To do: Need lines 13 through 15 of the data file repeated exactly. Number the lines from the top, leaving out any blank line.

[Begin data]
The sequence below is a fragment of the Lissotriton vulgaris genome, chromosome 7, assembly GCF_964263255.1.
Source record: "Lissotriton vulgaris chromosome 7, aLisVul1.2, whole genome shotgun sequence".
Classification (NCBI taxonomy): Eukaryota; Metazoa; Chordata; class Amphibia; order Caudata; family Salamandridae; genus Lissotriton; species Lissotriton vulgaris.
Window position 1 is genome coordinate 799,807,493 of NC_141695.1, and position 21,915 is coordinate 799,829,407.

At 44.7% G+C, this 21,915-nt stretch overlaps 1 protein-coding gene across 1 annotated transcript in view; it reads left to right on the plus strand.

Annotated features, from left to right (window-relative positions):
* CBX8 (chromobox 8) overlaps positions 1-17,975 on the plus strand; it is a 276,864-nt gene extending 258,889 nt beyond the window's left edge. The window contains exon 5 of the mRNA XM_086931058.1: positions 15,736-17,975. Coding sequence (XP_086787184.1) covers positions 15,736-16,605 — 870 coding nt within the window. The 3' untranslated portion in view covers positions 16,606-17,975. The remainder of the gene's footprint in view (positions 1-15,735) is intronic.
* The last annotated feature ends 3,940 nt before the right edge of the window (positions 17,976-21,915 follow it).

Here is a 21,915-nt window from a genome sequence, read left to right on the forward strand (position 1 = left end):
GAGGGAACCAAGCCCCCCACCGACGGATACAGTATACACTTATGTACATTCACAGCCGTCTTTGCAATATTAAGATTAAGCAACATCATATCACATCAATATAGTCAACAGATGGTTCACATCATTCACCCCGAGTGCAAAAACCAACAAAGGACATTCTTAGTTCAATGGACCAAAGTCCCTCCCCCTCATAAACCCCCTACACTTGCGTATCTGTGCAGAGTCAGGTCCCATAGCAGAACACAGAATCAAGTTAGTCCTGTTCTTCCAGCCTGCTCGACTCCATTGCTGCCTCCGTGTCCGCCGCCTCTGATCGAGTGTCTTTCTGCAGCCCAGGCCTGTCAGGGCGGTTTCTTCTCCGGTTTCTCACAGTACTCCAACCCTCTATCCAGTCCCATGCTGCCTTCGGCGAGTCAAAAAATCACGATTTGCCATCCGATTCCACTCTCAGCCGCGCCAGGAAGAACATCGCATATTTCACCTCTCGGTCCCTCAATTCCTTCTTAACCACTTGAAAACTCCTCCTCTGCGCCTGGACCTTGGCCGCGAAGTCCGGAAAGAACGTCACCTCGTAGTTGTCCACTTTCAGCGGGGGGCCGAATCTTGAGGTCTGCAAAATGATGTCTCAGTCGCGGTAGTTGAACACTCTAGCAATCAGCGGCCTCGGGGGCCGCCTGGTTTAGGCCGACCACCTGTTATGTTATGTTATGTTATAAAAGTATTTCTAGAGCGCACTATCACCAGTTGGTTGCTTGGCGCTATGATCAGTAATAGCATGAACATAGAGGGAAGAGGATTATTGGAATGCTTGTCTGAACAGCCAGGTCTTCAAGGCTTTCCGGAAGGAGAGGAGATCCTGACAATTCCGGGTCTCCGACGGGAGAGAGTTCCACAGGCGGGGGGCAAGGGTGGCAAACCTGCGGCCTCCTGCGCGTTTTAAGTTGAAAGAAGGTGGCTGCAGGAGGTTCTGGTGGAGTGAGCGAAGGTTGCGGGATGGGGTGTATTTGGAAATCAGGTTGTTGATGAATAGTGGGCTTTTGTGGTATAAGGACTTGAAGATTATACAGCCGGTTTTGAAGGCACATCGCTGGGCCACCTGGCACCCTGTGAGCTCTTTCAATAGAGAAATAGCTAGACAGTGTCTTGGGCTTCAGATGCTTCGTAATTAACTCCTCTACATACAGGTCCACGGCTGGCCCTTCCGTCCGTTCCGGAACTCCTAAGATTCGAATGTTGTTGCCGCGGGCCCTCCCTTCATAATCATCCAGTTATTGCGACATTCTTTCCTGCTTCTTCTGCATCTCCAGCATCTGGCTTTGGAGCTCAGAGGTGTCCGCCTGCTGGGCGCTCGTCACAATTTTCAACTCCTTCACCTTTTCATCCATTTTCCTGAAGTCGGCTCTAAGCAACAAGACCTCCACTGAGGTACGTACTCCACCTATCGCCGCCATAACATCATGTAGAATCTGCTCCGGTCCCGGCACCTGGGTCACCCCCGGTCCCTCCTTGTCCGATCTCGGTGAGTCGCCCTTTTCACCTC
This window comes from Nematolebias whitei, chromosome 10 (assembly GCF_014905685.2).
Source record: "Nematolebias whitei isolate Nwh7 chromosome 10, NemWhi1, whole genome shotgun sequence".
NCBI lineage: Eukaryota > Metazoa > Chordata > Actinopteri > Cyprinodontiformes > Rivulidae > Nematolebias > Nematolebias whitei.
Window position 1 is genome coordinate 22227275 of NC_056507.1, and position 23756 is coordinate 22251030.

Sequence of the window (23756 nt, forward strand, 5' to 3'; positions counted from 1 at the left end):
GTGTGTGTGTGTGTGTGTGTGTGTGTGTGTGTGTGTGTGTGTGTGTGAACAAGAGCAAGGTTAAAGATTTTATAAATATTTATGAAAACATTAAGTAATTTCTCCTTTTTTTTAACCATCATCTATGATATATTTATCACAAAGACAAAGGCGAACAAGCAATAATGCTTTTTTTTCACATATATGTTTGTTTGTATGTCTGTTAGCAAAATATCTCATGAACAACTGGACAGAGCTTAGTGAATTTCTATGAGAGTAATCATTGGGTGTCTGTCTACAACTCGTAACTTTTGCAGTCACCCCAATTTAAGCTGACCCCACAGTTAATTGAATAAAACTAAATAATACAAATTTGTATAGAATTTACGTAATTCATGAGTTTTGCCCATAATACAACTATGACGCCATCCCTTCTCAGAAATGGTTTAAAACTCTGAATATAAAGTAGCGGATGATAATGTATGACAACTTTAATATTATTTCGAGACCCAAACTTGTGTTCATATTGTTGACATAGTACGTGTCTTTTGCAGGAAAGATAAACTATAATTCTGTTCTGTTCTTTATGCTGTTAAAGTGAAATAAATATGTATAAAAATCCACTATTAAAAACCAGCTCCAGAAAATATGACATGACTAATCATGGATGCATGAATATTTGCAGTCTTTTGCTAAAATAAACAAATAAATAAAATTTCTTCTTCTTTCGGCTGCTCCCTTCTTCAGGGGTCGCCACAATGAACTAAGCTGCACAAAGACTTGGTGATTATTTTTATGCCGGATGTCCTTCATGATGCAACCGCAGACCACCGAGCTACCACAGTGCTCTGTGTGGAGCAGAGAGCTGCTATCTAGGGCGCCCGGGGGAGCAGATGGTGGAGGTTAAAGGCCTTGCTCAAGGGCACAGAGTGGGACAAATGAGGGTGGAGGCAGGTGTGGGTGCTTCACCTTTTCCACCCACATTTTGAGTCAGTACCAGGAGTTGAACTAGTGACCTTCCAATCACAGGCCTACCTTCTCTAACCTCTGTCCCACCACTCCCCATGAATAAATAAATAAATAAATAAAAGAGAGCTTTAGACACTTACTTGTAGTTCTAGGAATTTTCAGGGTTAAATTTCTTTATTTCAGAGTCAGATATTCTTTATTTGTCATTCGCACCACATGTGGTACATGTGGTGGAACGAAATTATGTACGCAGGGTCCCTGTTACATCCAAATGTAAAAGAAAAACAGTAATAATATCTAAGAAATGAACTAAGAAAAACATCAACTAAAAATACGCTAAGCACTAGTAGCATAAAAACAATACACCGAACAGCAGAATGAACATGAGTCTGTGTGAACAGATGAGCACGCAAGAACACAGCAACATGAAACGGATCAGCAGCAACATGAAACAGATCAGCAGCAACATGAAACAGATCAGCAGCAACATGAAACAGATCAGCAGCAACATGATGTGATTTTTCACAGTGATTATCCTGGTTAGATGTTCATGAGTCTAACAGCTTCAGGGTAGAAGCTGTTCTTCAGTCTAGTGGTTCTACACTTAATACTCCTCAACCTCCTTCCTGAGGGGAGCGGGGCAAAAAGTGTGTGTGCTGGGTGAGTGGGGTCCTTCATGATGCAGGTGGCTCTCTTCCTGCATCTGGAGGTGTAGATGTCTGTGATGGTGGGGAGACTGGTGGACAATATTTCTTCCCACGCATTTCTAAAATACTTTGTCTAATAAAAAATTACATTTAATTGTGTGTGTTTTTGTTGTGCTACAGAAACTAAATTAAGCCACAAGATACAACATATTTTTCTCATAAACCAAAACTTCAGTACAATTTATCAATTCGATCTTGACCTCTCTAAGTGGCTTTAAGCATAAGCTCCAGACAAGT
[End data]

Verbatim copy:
NCBI lineage: Eukaryota > Metazoa > Chordata > Actinopteri > Cyprinodontiformes > Rivulidae > Nematolebias > Nematolebias whitei.
Window position 1 is genome coordinate 22227275 of NC_056507.1, and position 23756 is coordinate 22251030.

Sequence of the window (23756 nt, forward strand, 5' to 3'; positions counted from 1 at the left end):